Human Resources

Civil careers take centre stage

by Grace Chan and Martin Williams

Public sector offers job security and solid experience

Creating jobs through infrastructural development is one of the highlights of the Budget 2009/2010, while the 10 major infrastructure projects are about to kick off. More than 1,000 job openings will be available at the coming Infrastructure Career Expo, with the majority requiring professional talent such as engineers, architects, planners and project managers.

Organised by the Development Bureau, the Infrastructure Career Expo will be held from 24 to 26 March at the Exhibition Gallery of Hong Kong Central Library. About 60 per cent of the 1,000 job openings are from the government whereas 180 are civil servant positions, with the rest non-civil servant roles. More than 90 per cent of the total job openings available involve technical qualifications. For this particular reason, on-the-spot interviews will not be arranged.

Secretary for Development Lam Cheng Yuet-ngor notes that the government alone cannot preserve jobs for all construction employees. As such, speeding up private sector work projects remains top of the agenda.

In addition to professional vacancies, the expo also offers job opportunities for fresh university graduates. Among the non-civil servant positions, 135 of them are for graduate engineers or architects under the University Graduates Professional Training Scheme, with a monthly salary of around HK$15,000.

Some 120 technician apprentice vacancies are offered under the Electrical and Mechanical Services Department's Apprentice Training Scheme. Form Three and Form Five graduates having received training at Vocational Training Council are welcome to apply for the position.

The expo will include model exhibitions, infrastructure works video screenings and 12 seminars. Mrs Lam hopes the public will have a deeper understanding of the government's initiatives in promoting infrastructural development.

She adds that 10,000 new jobs are expected to be created through the government's Operation Building Bright programme. Together with the Hong Kong Housing Society and Urban Renewal Authority, the Development Bureau will spend HK$1 billion to subsidise the maintenance of 1,000 buildings over 30 years old. The government will seek the legislative council's funding approval and the programme will be launched in May once the funding application is approved.

With regard to the newly established Development Opportunities Office, Mrs Cheng believes the new body can help offer one-stop services for formulating and executing policies as well as coordinating and utilising private or non-government land use. As such, more private land development will be promoted and more job opportunities created.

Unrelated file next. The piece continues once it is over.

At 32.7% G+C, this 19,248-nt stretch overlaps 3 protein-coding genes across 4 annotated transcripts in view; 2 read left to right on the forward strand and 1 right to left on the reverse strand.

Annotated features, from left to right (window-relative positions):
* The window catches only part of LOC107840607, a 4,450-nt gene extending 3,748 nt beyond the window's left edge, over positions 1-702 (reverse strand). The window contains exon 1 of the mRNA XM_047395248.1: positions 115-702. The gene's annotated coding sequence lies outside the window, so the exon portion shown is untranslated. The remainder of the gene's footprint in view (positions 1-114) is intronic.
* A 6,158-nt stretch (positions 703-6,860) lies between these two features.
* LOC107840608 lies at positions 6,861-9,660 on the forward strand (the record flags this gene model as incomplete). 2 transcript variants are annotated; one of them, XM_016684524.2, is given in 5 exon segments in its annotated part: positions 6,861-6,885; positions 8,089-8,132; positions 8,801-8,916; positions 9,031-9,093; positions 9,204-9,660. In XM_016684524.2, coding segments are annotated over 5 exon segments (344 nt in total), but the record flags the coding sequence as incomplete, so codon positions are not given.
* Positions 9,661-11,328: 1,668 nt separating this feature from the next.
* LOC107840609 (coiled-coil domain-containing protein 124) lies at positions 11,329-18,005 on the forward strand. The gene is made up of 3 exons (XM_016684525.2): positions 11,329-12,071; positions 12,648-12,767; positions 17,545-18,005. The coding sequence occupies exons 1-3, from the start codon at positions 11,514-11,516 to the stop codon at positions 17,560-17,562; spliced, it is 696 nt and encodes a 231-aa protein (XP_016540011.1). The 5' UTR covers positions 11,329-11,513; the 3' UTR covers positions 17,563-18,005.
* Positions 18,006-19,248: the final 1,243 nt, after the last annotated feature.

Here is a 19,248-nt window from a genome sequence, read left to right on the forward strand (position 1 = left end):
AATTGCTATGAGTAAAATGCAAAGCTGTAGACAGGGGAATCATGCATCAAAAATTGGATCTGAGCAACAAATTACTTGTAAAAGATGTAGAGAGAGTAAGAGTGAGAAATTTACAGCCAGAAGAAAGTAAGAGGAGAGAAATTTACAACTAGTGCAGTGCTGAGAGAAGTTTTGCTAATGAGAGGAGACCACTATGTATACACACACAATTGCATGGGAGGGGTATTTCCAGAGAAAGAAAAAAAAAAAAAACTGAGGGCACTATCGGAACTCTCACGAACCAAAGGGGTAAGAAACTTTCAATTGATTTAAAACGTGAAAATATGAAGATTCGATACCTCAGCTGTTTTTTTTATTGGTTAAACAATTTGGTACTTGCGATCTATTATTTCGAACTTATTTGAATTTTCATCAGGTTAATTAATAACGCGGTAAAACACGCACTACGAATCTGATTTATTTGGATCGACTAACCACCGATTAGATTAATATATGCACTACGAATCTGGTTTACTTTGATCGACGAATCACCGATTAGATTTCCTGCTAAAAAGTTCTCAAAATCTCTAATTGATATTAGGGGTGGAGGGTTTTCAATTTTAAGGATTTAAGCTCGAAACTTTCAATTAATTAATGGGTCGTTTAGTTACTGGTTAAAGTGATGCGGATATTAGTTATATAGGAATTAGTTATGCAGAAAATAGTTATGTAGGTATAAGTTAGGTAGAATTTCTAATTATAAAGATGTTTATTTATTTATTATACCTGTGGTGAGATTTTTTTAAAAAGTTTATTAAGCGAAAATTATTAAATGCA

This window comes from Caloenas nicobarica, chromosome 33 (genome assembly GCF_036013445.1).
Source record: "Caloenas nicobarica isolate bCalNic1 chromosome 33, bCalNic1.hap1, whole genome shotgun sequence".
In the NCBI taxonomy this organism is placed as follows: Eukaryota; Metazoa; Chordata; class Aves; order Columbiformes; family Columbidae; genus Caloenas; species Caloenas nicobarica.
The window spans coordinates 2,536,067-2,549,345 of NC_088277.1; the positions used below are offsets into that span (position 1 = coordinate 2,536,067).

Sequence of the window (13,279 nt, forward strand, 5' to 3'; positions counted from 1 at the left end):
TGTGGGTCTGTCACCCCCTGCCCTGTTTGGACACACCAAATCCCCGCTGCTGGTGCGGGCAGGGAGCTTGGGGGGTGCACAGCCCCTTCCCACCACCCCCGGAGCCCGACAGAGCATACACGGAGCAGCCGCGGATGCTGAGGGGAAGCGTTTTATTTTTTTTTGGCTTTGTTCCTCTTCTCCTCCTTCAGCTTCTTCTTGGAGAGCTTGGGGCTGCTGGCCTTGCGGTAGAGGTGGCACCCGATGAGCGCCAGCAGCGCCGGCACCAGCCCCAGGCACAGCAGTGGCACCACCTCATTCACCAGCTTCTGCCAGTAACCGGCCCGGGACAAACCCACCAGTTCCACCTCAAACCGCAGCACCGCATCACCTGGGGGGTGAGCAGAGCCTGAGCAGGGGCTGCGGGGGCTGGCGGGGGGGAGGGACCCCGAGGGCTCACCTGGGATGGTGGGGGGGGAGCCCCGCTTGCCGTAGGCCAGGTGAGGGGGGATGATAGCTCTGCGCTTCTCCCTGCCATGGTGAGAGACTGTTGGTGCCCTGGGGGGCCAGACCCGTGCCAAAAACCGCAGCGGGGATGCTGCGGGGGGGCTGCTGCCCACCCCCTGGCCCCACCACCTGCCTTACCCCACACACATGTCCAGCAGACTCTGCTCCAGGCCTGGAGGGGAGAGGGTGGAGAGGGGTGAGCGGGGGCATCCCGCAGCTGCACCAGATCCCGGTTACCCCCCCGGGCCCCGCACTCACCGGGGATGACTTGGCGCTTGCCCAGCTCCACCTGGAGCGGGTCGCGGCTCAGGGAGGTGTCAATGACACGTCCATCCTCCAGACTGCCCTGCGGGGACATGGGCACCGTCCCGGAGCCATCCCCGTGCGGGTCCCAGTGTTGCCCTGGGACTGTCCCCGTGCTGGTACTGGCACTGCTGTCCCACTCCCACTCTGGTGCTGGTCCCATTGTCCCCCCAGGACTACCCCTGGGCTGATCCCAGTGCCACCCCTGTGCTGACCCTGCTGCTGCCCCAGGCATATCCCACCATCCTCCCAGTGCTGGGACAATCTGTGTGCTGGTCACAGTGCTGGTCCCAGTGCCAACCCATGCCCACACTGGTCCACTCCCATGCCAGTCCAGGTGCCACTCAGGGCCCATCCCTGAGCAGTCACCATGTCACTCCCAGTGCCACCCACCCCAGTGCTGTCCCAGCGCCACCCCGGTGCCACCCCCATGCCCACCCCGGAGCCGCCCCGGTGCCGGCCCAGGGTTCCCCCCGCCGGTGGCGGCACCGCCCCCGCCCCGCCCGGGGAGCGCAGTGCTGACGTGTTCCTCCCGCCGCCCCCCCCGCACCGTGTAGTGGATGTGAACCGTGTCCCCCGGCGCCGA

Reuben Chu, vice president of the Hong Kong Institute of Engineers, says the total number of tender projects has shrunk by half compared to the same period last year and overseas job opportunities are also declining. Companies that are not participating in the 10 major infrastructure work projects may face huge pressure for staff lay-offs.

Up for grabs

"The public sector is becoming more attractive as a result of positive government action and changing perceptions of the civil service," says Anthony Thompson, managing director-Hong Kong and Southern China, Michael Page International.

"The public sector is a bit of a shining light in the current economic gloom. We are very keen to be involved in that," says Mr Thompson. "The government has generated some very positive activity this year, including exciting new projects like the West Kowloon Cultural District. We are very proud to be driving recruitment for this project."

Mr Thompson says available government jobs span a range of departments and levels, including senior roles in the quasi-governmental Hong Kong Tourism Board. Vacancies include opportunities in finance, human resources, marketing and engineering. The civil service is also looking for architects and tax planners, as well as traffic engineers and landscape architects, from people with a few years' experience up to executive level.

Some 18 months ago people were quite confident about the employment market. However, in the current economic climate, candidates view stability and job security as priorities.

"People no longer regard public-sector jobs as one-dimensional, partly because there are high-profile, talented individuals in the government," he adds. "New developments and projects offer attractive opportunities and candidates realise that their long-term career prospects are good, with the chance to move between departments." People in the public sector also have the opportunity to learn skills that can be transferred to the private sector.

Mr Thompson notes that the government is seeking candidates with good qualifications and experience. As in the private sector, the strongest demand is for middle management. Candidates should be ambitious, possess five to 10 years' experience, and have the maturity to relate to people on senior levels.

"The public sector offers a range of interesting job opportunities. It is a positive and stable environment to gain work experience," Mr Thompson concludes.


Taken from Career Times 20 March 2009, p. A4
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